A few weeks later, there was one more important place to visit, to satisfy my curiosity of the remote and middle of nowhere: Sprengisandur. Its the never-ending, black desert highland pass between the middle of Iceland, bordered only by huge lakes and Europe´s biggest glacier. The landscape is so sandy and black it makes your mouth feel dry just by looking at it, and we were unlucky enough to get a flat tire in the middle of it, at nightfall, without a  lake or river in sight.

Nýidalur

Nýidalur

The moutain safety guys saved us the next morning, and we carried on to Nýidalur – the only green valley in Sprengisandur. We went hottubbing in the geothermal pool at Laugafell, and went fishing for nothing but seaweed at Svartá and Kvíslavatn. The only other human interaction we had was with the same two mountain safety guides at the refuge hut, and we just saw a couple of cars pass us when we were stranded roadside, but Sprengisandur gave me a new-found respect for the large, lonely, and sometimes dangerous vastness of Iceland´s highlands. I can only imagine what life was like for Icelander´s before road travel and cars – then men rode horses across Sprengisandur, a week or two long, with barely a bite of grass to eat! I highly recommend any traveler visiting Iceland to get off the ring road and explore the empty middle and lonely corners of Iceland´s beautiful landscape one day.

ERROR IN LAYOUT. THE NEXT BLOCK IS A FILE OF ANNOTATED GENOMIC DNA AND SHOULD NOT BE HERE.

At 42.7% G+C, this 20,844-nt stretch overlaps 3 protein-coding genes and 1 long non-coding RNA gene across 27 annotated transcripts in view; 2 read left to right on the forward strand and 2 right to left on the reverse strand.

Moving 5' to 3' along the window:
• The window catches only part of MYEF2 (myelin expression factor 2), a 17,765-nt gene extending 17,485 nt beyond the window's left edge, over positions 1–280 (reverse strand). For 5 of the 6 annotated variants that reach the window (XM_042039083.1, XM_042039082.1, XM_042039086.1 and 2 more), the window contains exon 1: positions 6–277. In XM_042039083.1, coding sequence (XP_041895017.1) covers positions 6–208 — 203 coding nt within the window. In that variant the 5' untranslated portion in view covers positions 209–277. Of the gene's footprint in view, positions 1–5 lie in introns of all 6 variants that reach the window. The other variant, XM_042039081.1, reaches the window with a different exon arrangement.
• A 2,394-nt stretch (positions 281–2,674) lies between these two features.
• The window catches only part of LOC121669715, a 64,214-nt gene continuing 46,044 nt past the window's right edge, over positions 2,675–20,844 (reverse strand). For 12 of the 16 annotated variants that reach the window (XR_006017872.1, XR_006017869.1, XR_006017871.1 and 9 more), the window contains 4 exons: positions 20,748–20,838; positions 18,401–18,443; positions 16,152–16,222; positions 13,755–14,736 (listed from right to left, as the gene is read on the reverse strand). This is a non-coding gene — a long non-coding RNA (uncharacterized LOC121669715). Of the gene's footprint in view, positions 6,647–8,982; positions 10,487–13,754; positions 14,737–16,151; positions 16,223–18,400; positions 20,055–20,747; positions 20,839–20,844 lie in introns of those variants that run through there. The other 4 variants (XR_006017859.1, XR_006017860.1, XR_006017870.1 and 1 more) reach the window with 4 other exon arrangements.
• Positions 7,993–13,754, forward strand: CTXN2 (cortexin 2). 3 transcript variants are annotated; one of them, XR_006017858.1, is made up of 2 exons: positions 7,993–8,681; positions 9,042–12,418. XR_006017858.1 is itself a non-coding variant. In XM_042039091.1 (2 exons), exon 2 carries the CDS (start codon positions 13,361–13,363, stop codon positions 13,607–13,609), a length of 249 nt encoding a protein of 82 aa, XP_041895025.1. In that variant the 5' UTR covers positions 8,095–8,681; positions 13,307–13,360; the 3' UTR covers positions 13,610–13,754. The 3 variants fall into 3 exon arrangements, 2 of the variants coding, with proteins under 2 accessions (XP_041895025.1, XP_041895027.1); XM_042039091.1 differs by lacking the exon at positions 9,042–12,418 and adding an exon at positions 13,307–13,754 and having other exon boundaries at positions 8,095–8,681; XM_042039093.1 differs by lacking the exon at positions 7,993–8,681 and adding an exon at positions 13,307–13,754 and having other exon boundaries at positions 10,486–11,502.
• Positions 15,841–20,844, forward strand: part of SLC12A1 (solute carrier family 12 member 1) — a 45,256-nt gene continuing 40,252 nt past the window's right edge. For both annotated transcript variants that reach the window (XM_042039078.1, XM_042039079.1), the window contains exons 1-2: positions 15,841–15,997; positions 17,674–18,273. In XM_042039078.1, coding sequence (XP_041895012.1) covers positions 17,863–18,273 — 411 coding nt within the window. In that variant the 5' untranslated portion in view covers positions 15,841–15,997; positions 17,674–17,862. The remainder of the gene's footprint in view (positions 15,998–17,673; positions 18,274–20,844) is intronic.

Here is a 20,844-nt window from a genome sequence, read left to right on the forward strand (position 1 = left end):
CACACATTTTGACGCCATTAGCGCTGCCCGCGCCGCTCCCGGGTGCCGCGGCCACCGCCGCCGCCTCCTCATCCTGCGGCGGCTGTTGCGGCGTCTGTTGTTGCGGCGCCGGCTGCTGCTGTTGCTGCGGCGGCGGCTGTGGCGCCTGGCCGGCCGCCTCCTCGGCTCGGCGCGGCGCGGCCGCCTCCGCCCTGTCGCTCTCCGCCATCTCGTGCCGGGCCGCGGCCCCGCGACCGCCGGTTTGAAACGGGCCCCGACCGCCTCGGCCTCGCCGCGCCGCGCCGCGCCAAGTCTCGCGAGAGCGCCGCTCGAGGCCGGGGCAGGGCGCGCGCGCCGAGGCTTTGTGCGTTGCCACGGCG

See more pictures from North East Iceland here.

The East Fjords of Iceland

IMG_6938

driving the winding roads into each valley

On one of my only weekends off from riding, I wanted to take advantage of living so close to the eastern fjords by taking a 2-day roadtrip around them all. They´re some of the highest, most snow-covered mountains in Iceland, and zigzag in and out along the coast, but roads rarely make it all the way around the fjord peninsulas to connect each valley. Thus, you end up with a bunch of 1-way-in-and-same-way-out cities, sometimes totally isolated from the rest of Iceland because of snow, with some mighty scary dirt roads leading you from the valley´s harbours into the moutain passes between them. One of these towns is Seyðisfjörður, which doesn´t even have a population of 1000, but its the port connecting Iceland and Europe for ferry goers, so its a pretty important place to stay connected to. Its one of the most picturesque towns in East Iceland, since the entire drive down into the luscious green valley has a river and its many waterfalls dancing along roadside. Its also a culturally active center, taking part in the annual Eastern Iceland Jazz festival, and hosting the week-long arts camp youth festival LungA. I visited the famous blue church and was lucky enough to hear some young musicians practicing a piano-accompanied solo, and her voice resounded like an angel in the tiny wooden church.